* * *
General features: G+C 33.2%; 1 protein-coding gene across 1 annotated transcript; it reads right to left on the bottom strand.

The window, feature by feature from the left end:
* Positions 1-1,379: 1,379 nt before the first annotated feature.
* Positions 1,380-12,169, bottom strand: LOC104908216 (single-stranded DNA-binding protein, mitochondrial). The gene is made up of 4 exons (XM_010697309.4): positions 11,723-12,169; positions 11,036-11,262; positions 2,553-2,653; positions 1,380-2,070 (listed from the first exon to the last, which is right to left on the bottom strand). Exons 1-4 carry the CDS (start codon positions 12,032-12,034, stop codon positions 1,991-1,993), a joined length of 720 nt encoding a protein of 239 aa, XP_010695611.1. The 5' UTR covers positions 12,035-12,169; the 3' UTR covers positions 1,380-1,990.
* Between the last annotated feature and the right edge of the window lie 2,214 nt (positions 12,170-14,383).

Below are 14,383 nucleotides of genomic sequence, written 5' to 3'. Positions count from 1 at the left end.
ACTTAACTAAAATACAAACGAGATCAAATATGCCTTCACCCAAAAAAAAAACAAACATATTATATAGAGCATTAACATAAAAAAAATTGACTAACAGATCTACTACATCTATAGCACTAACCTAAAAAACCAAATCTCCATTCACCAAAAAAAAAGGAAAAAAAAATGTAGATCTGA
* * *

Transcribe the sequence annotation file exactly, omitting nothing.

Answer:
General features: G+C 33.2%; 1 protein-coding gene across 1 annotated transcript; it reads right to left on the bottom strand.

The window, feature by feature from the left end:
* Positions 1-1,379: 1,379 nt before the first annotated feature.
* Positions 1,380-12,169, bottom strand: LOC104908216 (single-stranded DNA-binding protein, mitochondrial). The gene is made up of 4 exons (XM_010697309.4): positions 11,723-12,169; positions 11,036-11,262; positions 2,553-2,653; positions 1,380-2,070 (listed from the first exon to the last, which is right to left on the bottom strand). Exons 1-4 carry the CDS (start codon positions 12,032-12,034, stop codon positions 1,991-1,993), a joined length of 720 nt encoding a protein of 239 aa, XP_010695611.1. The 5' UTR covers positions 12,035-12,169; the 3' UTR covers positions 1,380-1,990.
* Between the last annotated feature and the right edge of the window lie 2,214 nt (positions 12,170-14,383).

Below are 14,383 nucleotides of genomic sequence, written 5' to 3'. Positions count from 1 at the left end.
ACTTAACTAAAATACAAACGAGATCAAATATGCCTTCACCCAAAAAAAAAACAAACATATTATATAGAGCATTAACATAAAAAAAATTGACTAACAGATCTACTACATCTATAGCACTAACCTAAAAAACCAAATCTCCATTCACCAAAAAAAAAGGAAAAAAAAATGTAGATCTGA